Keep on Trucking â€“ Not!
This will be the first of several columns on the state of transportation in the U.S. Regular readers of this column know that for years I have predicted the current high price of oil, the sales collapse of the truck and SUV markets and the need for electric cars. In addition it has been stated here that the future of U.S. transportation must include high speed trains, and a better integration of airplane, train and local mass transit. Finally it should start being clear to anyone paying attention [still too few of the population] that the now permanent high price â€” relative to prices since the mid 1980s – of gasoline will have a profound effect on behavior and our perceptions of where to live and work and how to live. Our culture, our society, our economy and the landscape of this country are about ready to undergo significant and massive change.
The recent news that SUV and pick up truck sales had plummeted compared to last year is worthy of comment. The obvious reason is the price of gasoline. As I wrote here recently, $4 a gallon gas is finally inflicting enough pain to change behavior. All the cars that showed the greatest sales growth year to year were small cars that get good gas mileage. For the first time in 17 years, a car, rather than a truck was the best selling vehicle. It is about time.
Decades ago trucks used to be vehicles that were used for business or professional reasons. Then in the 1980s they crossed over to the consumer private vehicle market. I never fully understood why a man living in a city would drive to and from work and around town in a huge pickup truck. It was one of the more absurd manifestations of big is better that is rampant in America. Huge trucks, jacked up on big tires must be compensating for something. In the 1960s if a man wanted to be a manly cowboy he smoked Marlboros. In the 1990s he drove a truck or a big SUV.
It is funny how quickly these big pickup trucks and big SUVs now look dated and seem so out of place. The â€œsmall is the new bigâ€ state of mind from what used to be called the environmental movement has taken root in the automotive market. Hollywood stars and power brokers used to drive around in Hummers and other big SUVs, now they drive hybrids and get on waiting lists for electric and hydrogen cars. Suburban mommies who still drive massive SUVs now speak apologetically about driving them, when just a few years ago they thought of them as status symbols. Anyone who has tried to trade in a big vehicle for a smaller, more gas efficient car in the last two months has found that the trade in value has plummeted, in some cases close to zero as dealers know they wonâ€™t be able to sell them.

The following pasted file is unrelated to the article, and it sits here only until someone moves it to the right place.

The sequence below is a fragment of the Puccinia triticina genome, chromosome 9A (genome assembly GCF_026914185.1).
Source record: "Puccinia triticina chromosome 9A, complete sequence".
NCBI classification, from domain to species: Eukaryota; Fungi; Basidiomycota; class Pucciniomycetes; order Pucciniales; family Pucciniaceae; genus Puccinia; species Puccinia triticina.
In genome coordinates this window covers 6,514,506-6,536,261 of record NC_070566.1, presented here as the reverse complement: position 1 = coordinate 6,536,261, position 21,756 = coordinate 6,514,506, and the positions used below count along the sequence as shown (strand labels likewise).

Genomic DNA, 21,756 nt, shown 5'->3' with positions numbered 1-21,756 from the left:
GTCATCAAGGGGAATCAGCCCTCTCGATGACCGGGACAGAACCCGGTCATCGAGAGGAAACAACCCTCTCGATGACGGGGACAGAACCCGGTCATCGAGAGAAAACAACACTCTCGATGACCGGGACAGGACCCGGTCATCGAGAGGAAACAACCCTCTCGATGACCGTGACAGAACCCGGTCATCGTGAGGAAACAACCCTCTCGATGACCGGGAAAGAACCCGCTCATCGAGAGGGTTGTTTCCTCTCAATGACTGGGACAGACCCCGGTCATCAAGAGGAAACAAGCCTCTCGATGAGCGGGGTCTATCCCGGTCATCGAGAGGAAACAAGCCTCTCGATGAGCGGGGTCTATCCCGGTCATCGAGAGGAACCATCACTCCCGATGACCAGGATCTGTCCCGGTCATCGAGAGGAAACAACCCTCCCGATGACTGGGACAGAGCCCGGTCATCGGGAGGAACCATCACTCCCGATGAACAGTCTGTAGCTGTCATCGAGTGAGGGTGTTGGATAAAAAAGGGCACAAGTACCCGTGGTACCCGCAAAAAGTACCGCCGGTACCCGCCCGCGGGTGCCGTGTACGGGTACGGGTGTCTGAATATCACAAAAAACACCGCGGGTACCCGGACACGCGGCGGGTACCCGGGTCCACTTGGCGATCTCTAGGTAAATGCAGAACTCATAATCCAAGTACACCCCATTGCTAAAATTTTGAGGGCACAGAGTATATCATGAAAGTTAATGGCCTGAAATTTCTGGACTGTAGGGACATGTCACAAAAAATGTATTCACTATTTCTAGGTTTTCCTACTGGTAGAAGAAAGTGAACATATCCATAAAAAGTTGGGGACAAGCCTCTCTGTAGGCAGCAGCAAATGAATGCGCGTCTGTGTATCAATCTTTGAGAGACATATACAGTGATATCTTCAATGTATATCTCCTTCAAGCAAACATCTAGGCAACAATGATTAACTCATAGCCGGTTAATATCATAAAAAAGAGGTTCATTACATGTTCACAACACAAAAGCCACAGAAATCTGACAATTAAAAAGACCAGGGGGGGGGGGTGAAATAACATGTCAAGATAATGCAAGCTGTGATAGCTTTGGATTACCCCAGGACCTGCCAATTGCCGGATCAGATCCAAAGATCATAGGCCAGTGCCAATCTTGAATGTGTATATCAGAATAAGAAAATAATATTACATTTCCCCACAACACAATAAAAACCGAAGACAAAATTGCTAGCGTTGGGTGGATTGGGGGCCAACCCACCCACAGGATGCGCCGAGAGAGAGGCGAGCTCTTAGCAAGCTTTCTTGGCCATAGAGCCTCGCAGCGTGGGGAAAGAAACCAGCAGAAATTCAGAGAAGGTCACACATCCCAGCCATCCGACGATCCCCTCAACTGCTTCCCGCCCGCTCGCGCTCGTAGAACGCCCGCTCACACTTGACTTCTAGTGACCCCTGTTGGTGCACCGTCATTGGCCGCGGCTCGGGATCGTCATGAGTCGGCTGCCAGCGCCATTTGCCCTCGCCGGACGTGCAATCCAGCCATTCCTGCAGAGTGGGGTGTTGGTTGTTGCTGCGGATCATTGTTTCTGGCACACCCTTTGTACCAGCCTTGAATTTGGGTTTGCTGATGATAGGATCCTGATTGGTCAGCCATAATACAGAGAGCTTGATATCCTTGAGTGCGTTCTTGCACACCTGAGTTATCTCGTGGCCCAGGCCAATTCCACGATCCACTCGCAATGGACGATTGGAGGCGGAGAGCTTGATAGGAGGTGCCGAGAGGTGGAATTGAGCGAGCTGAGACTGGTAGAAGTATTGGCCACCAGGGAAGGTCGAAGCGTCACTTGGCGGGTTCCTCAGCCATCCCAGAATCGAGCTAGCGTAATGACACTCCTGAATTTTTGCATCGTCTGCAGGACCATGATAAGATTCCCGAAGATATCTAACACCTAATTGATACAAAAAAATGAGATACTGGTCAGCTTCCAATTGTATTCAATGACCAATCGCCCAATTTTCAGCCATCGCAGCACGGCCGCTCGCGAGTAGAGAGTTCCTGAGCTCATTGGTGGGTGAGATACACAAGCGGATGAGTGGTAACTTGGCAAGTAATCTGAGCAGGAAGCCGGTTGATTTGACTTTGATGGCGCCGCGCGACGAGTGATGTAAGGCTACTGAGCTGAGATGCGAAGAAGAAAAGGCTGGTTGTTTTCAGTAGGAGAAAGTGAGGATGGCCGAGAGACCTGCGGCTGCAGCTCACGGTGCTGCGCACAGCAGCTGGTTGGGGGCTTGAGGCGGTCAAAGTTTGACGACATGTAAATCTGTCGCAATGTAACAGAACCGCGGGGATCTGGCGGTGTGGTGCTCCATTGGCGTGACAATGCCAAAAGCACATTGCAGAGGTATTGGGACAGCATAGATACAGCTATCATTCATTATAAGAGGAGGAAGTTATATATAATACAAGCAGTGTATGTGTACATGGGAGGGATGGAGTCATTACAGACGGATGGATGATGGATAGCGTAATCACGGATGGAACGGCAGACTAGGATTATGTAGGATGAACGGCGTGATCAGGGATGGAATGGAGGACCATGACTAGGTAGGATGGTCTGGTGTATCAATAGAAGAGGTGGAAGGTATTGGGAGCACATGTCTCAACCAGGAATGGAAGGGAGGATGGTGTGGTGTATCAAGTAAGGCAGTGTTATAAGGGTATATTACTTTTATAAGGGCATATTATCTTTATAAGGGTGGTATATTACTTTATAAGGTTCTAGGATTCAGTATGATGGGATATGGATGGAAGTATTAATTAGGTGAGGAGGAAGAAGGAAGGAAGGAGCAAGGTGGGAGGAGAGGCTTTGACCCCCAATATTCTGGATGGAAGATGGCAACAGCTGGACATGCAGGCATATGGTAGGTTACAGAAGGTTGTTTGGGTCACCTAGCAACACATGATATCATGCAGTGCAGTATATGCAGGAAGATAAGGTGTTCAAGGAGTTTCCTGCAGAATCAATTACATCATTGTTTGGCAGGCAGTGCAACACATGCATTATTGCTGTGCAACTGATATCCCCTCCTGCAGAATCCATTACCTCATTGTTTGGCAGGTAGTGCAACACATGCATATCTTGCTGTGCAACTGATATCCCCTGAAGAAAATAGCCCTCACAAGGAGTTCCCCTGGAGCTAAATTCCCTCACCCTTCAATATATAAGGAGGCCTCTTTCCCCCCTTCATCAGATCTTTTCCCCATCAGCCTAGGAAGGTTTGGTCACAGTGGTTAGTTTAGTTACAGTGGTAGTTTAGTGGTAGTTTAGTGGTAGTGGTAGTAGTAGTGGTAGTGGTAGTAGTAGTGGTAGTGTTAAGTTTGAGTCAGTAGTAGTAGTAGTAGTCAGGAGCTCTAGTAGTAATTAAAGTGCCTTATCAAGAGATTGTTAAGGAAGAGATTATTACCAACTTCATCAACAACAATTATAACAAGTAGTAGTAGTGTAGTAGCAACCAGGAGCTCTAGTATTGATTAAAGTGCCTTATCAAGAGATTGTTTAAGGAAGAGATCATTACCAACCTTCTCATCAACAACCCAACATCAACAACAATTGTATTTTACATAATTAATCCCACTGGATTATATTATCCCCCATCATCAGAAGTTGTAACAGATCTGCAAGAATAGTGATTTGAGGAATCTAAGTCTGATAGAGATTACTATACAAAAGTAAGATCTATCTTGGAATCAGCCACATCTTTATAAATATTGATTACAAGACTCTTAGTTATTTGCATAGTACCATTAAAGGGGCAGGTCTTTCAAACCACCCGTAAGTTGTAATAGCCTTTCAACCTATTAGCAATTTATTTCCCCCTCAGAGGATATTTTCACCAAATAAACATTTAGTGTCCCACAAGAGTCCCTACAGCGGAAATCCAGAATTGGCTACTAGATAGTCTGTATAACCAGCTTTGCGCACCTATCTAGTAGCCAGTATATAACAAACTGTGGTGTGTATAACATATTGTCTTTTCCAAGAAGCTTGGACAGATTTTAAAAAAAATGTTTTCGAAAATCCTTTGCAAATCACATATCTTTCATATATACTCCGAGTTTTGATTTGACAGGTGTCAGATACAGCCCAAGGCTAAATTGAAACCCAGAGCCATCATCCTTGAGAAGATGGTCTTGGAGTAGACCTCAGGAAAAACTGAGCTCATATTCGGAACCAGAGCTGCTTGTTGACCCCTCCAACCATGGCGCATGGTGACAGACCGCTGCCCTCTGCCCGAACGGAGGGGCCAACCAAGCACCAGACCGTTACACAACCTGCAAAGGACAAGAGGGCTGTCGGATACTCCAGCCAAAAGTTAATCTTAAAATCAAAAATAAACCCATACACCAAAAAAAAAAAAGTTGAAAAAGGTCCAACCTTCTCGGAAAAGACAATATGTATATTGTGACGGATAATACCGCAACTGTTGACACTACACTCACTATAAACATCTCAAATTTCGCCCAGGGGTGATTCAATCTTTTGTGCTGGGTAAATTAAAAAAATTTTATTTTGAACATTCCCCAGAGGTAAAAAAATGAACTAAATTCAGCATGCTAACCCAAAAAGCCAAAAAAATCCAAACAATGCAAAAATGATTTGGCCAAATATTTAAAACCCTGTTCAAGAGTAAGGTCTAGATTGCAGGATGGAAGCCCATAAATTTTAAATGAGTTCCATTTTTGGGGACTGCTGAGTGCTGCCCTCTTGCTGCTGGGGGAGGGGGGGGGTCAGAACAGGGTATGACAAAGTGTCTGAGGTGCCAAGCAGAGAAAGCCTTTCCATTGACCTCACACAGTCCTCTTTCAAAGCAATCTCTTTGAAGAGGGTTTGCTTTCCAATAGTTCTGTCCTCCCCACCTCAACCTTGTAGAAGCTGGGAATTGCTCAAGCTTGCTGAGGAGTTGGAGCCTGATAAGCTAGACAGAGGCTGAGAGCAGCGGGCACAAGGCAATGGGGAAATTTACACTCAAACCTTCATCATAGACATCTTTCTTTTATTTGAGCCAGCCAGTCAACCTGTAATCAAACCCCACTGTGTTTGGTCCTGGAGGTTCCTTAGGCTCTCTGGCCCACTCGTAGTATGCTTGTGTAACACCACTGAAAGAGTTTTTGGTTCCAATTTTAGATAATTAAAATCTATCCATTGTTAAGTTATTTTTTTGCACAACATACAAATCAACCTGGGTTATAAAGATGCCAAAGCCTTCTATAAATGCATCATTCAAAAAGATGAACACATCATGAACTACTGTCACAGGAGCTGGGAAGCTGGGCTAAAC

I have been certain for 3-4 years that this fundamental change in the vehicle market would occur. Peak oil and the explosive growth of developing economies assured that oil would reach current price levels and that these price levels would cause a radical shift in vehicle purchasing behavior. Psychologists and sociologists for decades have known that sometimes behavior will not change unless pain, in some cases severe pain was experienced. This economic pain at the pump is changing behavior at last. It is this pain that is and will forever change the vehicles that Americans drive. The world has changed and Americans are actually accepting as fact that gasoline will never again be cheap.
The personal self indulgence that was represented by driving wasteful vehicles and the total lack of an energy policy on the part of the U.S government for the last eight years, is now causing a lot of pain all the way around. The long term good news is that pain is often the first step toward transformation.